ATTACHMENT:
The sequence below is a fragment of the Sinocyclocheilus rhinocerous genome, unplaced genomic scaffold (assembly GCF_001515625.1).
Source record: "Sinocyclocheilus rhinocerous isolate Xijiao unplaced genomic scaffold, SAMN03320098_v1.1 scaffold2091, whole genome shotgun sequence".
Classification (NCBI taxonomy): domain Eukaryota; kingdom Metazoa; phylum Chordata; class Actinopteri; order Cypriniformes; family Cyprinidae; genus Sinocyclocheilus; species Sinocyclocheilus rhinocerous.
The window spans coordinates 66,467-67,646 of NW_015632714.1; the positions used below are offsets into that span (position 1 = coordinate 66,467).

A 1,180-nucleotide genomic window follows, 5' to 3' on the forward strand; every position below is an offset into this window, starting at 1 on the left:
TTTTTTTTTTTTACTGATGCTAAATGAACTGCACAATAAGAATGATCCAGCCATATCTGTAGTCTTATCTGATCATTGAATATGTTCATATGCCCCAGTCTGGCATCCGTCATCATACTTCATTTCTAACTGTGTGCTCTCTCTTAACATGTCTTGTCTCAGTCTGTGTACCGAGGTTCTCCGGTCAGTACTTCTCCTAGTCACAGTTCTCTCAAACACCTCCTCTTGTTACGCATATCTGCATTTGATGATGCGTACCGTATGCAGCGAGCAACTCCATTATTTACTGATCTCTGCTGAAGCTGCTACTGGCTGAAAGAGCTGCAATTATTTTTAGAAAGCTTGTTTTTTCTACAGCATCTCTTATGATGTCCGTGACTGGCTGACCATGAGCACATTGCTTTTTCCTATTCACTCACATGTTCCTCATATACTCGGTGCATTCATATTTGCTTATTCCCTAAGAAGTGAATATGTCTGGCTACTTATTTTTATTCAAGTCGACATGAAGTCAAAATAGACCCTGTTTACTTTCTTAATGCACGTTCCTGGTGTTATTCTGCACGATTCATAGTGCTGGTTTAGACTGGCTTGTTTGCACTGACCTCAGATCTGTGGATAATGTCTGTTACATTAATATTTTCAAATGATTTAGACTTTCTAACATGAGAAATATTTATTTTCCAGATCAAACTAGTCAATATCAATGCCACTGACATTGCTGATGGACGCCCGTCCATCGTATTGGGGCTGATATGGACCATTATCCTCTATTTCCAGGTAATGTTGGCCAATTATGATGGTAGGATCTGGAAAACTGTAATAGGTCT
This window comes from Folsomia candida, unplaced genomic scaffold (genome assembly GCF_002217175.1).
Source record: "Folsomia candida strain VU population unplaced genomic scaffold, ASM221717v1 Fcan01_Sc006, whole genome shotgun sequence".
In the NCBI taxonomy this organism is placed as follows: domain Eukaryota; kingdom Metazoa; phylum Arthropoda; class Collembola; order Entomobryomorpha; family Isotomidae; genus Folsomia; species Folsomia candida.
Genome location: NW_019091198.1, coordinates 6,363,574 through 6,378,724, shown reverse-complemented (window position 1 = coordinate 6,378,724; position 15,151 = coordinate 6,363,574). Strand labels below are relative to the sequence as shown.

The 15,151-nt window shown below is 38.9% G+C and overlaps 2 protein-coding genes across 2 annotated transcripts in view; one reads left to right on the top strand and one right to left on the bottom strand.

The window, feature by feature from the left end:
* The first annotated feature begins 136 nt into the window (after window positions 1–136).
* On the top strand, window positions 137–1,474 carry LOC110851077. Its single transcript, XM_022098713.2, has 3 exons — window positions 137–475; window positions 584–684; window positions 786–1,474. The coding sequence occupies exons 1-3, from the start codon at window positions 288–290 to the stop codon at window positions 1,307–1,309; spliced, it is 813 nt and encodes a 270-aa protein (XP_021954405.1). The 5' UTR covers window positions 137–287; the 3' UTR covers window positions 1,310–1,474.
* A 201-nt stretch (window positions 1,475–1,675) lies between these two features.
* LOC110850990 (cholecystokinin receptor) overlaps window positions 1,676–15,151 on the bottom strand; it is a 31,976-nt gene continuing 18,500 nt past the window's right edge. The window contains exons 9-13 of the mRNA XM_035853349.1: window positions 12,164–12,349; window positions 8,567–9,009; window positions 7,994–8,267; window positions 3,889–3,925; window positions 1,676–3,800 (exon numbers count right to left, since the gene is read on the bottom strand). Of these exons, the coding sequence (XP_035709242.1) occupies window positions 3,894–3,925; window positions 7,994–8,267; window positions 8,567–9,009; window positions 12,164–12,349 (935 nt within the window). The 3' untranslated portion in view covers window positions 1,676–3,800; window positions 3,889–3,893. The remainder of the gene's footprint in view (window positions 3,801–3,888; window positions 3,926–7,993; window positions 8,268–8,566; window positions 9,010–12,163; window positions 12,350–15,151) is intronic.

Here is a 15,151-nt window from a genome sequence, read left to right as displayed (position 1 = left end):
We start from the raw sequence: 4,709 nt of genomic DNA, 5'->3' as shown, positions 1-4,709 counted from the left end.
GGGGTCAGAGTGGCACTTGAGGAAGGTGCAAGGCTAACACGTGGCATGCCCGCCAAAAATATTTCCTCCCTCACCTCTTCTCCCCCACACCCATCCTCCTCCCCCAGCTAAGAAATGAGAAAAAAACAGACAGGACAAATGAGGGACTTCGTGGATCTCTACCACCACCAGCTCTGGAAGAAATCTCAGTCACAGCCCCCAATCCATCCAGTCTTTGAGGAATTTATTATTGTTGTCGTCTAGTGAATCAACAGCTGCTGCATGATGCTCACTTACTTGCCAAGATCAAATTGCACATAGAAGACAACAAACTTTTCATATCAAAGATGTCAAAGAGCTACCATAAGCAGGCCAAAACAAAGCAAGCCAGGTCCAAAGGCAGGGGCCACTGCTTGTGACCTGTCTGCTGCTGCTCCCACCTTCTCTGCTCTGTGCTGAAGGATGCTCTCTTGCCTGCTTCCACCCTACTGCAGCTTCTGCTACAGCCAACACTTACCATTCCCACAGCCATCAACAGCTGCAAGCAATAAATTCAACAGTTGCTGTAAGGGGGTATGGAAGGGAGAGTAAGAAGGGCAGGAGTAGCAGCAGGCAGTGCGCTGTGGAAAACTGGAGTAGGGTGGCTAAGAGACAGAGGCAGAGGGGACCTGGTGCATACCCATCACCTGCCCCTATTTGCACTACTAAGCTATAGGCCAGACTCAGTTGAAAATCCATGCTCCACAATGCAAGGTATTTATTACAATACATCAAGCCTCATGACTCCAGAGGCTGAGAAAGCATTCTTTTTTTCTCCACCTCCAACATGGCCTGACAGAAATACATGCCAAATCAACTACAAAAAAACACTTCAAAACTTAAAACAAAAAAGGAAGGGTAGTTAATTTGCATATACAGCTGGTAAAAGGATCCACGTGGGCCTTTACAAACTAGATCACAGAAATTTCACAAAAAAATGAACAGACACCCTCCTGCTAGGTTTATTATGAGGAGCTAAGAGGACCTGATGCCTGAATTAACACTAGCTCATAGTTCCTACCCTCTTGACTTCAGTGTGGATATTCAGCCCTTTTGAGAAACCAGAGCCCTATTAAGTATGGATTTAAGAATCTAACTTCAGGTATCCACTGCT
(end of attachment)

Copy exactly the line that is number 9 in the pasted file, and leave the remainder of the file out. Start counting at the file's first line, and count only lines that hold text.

In the NCBI taxonomy this organism is placed as follows: domain Eukaryota; kingdom Metazoa; phylum Arthropoda; class Collembola; order Entomobryomorpha; family Isotomidae; genus Folsomia; species Folsomia candida.